A few days ago, the Government of India threw the electric car-making race wide open by announcing almost Rs 34,000 crores in incentives for companies to set up advanced battery manufacturing facilities in India. The government is actively trying to promote the use of electric vehicles and cut down the dependence on oil in the upcoming years.
The draft that was prepared by NITI Aayog was overseen by PM Narendra Modi, who later said that adoption of electric vehicles could help India slash its oil import bills by $42 billion by 2030. As of the publication of this article the final draft is still undergoing changes and will be submitted for ministerial review in the next few weeks.
The Indian context
Historically, mobility and fossil fuels have been inseparably linked, with electric vehicles being successful only in a select few markets. However, over the last decade, a collection of circumstances has conspired to create an opening for electric mobility to enter the mass market. Those forces include – climate change, adoption of renewable energy, advances in battery technology, energy security etc. to name a few.
As a result, developed economies such as the EU, the USA and Japan as well as developing economies such as China and South Korea have all included EVs in their policies to lower their carbon emissions while providing convenient and cost-effective mobility. India is the latest addition to this list. While India is very similar to other countries that have adopted EVs, our country has a unique mobility pattern which other countries do not share. An EV policy for India must be tailor-made to the country’s particular needs.
While vehicle growth in India is rapid, ownership per 1000 population has increased from 53 in 2001 to 167 in 2015. India uses a large variety of motorised transport on roads and its auto-segments are quite different from that of most of the world. Based on the last six years of sales data, the vehicles on Indian roads are estimated to consist of:
- Two-wheelers: 79% of the total number of vehicles.
- Three-wheelers: 4% of the total number of vehicles.
- Buses and large vehicles like trucks: 3% of the total number of vehicles.
- Four-wheelers (cars under 10 lakh): 12% of the total number of vehicles.
- Premium four-wheelers (cars above 10 lakh): 2% of the total number of vehicles.
This presents India an opportunity to take a leadership role in the electrification of small vehicles. The shift to EV lays the foundation for the next generation of industrialisation that focuses on the development of electric vehicles that can not only meet domestic demands but can also cater to global needs. Focussing on EVs can also accelerate India’s push for achieving its Sustainable Development Goals (SDGs) by 2030, and this brand-new initiative by the government will go a long way in making that possible.
Numbers that matter
According to NITI Aayog, India plans to retain its import tax rate of 5% for certain types of batteries, including batteries for electric vehicles, until 2022 but will increase it to 15% thereafter to promote local manufacturing.
Although India is keen to reduce its oil dependence and cut down on pollution, our efforts to promote electric vehicles have been impeded by a lack of investment in manufacturing and basic infrastructure like charging stations. For a country that happens to be the second-most populous nation on the planet, our country just saw 3400 electric cars being sold last year, compared to sales of 1.7 million regular passenger cars.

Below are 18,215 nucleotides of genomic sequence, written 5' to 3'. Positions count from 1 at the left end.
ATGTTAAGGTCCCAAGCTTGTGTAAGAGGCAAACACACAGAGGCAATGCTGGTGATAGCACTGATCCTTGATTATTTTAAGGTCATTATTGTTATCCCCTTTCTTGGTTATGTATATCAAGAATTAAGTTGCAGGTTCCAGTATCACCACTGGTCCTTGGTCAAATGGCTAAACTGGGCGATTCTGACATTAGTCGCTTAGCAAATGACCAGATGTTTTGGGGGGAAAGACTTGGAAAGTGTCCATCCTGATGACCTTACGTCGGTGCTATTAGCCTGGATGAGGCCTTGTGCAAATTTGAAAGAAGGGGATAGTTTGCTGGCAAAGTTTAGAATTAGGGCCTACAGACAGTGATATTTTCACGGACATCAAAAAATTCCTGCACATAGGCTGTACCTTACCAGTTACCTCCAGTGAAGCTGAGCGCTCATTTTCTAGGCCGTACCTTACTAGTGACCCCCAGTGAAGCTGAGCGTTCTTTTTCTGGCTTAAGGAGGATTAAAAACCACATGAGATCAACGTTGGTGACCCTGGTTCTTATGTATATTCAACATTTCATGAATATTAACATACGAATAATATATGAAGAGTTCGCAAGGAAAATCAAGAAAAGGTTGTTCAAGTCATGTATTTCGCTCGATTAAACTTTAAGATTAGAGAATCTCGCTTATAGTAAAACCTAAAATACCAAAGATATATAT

Also, it’s worth mentioning that China accounts for 80% of the world’s lithium-ion cell production. Which is why when it comes to battery tech, India has introduced stricter investment rules for Chinese companies. Additionally, India has slowed down the approval process of some Chinese investments in India after the deadly clash between the two countries in June. This landmark policy could therefore benefit battery makers such as South Korea’s LG Chem and Japan’s Panasonic Corp as well as automakers like Tata Motors and Mahindra & Mahindra that have started building Li-ion batteries and EVs in India.
Although the draft did not offer any estimate of how many electric cars are expected to be on the road by the end of this decade, it estimates that the annual demand and market size – which is currently less than 40 gigawatt-hours and worth just over to $2 billion — could grow to 260 gigawatt-hours and more than $14 billion in ten years. We might be on the cusp of a new automotive era, and exciting times may be in store for everyday consumers.
What lies ahead
A few years ago, auto industry experts expected 2025 to be the turning point. But technology is advancing faster than expected and is poised for a quantum leap in the upcoming years. Elon Musk made an announcement recently at Tesla’s ‘Battery Day’ event where he said that new-age batteries that would allow electric cars to travel significantly farther without adding weight will be available for sale in the next few months. The technology exists and is getting better and better with each passing day.
India has a lot to gain by converting its Internal Combustion Engine (ICE) vehicles to EVs at the earliest. As a result, its oil-import bill will reduce considerably. ICE vehicles are a major contributor to pollution in cities and their replacement with EVs will definitely improve air quality. India has over 170 million two-wheelers, and even if a quarter of them were to travel together in a four-wheeler, and that too an electric one, the benefits would be immense.
There is a real possibility of all this happening in the next five to seven years. This would, however, require innovations, a policy regime that encourages access to the latest technologies and a concerted effort by the Indian industry to achieve economic breakthroughs to make EVs cheaper and accessible for Indians of all backgrounds.